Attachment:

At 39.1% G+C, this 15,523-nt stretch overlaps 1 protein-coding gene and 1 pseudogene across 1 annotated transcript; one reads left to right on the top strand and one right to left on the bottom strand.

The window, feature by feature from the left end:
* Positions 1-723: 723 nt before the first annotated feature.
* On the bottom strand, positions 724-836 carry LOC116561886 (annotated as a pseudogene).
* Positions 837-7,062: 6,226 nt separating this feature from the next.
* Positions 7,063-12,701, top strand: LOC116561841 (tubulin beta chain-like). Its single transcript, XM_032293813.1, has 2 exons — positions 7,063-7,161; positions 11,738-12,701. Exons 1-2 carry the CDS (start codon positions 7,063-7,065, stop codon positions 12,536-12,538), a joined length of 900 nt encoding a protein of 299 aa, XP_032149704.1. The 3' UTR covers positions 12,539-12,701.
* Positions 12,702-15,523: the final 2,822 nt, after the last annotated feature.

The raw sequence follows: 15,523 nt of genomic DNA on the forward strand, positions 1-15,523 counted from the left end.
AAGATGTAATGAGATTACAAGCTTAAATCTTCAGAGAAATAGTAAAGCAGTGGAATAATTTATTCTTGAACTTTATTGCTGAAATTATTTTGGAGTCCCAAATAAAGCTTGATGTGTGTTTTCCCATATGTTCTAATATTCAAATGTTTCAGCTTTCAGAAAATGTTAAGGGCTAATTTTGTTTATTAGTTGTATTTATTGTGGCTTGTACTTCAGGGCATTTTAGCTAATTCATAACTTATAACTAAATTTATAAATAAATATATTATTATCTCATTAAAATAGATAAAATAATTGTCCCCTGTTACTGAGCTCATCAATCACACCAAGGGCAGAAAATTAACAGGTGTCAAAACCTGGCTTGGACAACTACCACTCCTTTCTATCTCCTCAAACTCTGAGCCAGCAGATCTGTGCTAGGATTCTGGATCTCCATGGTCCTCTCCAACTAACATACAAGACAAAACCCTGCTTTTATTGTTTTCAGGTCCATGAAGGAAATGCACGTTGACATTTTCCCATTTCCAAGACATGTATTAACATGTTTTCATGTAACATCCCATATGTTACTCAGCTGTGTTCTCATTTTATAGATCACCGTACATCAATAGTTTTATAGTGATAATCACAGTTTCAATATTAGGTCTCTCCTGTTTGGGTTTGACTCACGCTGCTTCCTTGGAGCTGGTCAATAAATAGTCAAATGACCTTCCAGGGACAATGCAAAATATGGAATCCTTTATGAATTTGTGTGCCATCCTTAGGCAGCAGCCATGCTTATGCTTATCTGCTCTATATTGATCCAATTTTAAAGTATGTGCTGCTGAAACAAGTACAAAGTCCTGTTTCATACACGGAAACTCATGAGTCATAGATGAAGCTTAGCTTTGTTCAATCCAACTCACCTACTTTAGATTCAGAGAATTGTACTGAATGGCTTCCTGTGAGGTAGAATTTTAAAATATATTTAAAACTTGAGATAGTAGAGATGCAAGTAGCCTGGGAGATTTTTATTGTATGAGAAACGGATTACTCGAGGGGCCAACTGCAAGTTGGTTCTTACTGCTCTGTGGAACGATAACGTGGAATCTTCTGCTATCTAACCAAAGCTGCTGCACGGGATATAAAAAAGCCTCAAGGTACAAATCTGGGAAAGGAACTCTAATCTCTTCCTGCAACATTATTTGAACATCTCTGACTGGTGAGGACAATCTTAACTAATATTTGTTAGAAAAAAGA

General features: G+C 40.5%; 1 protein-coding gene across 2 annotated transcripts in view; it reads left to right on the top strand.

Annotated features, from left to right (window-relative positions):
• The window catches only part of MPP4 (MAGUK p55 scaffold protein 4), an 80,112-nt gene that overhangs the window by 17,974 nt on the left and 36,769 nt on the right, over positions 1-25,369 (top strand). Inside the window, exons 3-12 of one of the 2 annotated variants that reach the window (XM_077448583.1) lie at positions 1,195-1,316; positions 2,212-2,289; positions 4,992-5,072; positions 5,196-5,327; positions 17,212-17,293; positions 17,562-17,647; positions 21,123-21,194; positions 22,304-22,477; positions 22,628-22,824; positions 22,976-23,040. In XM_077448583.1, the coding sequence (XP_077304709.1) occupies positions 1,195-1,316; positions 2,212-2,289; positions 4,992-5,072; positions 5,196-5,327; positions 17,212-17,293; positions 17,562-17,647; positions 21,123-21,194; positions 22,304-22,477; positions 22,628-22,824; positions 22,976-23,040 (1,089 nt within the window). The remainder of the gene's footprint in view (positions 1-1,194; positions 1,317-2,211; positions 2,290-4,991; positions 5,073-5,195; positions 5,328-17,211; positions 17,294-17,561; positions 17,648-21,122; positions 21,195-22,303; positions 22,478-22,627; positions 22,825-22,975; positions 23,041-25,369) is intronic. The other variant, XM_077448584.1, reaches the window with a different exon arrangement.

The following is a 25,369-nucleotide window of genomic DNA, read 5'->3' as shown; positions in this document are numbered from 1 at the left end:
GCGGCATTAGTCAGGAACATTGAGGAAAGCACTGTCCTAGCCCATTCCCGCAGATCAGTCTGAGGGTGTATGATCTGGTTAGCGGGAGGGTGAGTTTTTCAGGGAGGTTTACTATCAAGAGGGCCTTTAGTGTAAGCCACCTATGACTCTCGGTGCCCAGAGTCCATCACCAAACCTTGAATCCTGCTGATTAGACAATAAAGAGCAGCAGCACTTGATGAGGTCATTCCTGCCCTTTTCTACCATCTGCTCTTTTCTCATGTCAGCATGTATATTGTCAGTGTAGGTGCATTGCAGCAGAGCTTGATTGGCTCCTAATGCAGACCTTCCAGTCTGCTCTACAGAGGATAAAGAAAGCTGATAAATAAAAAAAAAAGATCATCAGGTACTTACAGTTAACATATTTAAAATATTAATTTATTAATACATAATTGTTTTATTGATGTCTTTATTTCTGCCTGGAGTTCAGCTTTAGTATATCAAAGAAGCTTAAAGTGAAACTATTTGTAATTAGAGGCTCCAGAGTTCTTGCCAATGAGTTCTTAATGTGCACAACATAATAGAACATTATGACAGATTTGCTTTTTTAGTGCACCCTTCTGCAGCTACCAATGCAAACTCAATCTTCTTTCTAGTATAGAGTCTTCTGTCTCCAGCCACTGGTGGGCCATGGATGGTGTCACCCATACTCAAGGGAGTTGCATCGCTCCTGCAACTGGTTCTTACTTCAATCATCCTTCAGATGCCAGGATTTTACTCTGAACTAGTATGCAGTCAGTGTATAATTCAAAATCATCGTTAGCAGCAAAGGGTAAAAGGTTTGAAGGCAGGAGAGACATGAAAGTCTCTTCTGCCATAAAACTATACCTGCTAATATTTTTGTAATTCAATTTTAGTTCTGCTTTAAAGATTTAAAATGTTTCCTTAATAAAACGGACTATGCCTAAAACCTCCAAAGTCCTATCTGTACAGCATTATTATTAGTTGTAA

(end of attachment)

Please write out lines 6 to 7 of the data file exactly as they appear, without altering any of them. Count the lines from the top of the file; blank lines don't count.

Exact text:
* Positions 7,063-12,701, top strand: LOC116561841 (tubulin beta chain-like). Its single transcript, XM_032293813.1, has 2 exons — positions 7,063-7,161; positions 11,738-12,701. Exons 1-2 carry the CDS (start codon positions 7,063-7,065, stop codon positions 12,536-12,538), a joined length of 900 nt encoding a protein of 299 aa, XP_032149704.1. The 3' UTR covers positions 12,539-12,701.
* Positions 12,702-15,523: the final 2,822 nt, after the last annotated feature.